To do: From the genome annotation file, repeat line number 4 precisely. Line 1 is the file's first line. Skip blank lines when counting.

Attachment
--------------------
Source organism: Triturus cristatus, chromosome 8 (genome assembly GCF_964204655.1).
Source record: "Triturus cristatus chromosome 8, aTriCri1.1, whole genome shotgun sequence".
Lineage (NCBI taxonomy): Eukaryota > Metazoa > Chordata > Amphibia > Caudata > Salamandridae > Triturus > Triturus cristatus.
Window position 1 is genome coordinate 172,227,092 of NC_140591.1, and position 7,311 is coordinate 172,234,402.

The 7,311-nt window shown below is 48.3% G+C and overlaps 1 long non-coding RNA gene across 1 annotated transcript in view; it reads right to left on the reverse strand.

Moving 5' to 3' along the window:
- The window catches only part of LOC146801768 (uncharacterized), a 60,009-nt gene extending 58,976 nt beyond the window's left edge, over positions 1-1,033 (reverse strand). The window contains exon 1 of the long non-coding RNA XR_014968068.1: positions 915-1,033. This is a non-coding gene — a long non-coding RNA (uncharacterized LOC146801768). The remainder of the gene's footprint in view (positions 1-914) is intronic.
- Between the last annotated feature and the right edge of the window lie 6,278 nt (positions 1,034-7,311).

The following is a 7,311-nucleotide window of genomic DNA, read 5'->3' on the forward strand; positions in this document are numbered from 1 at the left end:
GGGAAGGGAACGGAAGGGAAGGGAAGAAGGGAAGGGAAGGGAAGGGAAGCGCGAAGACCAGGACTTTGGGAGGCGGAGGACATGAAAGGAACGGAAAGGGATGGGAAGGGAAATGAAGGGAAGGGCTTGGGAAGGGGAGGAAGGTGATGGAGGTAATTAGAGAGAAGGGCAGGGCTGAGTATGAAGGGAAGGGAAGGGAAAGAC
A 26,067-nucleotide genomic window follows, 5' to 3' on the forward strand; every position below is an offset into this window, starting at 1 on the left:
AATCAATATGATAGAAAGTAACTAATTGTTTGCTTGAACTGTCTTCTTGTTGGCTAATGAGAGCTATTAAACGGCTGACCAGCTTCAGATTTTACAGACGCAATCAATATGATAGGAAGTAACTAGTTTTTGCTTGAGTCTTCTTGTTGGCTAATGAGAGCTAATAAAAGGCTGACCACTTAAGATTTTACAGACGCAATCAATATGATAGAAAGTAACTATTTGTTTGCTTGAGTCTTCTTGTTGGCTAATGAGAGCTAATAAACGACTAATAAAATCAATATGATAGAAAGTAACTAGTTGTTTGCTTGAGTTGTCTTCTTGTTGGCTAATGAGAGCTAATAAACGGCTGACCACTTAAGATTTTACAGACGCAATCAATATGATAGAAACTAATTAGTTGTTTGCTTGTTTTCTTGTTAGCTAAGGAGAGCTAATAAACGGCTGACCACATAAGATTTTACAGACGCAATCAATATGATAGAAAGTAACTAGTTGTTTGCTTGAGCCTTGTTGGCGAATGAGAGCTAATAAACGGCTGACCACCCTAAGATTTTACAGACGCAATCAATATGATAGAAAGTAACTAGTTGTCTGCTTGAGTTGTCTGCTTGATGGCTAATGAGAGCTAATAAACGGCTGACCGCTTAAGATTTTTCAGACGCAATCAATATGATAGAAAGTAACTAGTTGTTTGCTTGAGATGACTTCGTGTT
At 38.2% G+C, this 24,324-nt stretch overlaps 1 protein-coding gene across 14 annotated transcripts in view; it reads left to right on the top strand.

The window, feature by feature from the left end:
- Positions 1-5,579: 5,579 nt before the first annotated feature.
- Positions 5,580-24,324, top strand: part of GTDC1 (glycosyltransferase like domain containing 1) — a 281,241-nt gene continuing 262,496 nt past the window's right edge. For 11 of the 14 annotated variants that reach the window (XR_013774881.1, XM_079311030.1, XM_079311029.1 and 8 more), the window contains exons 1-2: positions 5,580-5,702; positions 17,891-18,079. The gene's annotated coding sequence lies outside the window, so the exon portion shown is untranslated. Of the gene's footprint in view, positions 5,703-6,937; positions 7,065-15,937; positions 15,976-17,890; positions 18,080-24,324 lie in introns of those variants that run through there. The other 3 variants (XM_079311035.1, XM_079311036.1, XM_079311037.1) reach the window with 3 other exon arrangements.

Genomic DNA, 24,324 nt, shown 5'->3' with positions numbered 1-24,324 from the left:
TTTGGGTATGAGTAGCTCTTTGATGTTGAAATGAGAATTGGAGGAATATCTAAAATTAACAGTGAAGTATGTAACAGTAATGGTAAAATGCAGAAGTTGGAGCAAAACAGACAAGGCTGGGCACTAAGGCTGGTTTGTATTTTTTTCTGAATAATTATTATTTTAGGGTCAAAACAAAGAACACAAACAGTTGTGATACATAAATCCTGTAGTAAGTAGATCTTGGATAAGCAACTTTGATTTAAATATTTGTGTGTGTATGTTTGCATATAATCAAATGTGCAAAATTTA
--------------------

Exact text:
Window position 1 is genome coordinate 172,227,092 of NC_140591.1, and position 7,311 is coordinate 172,234,402.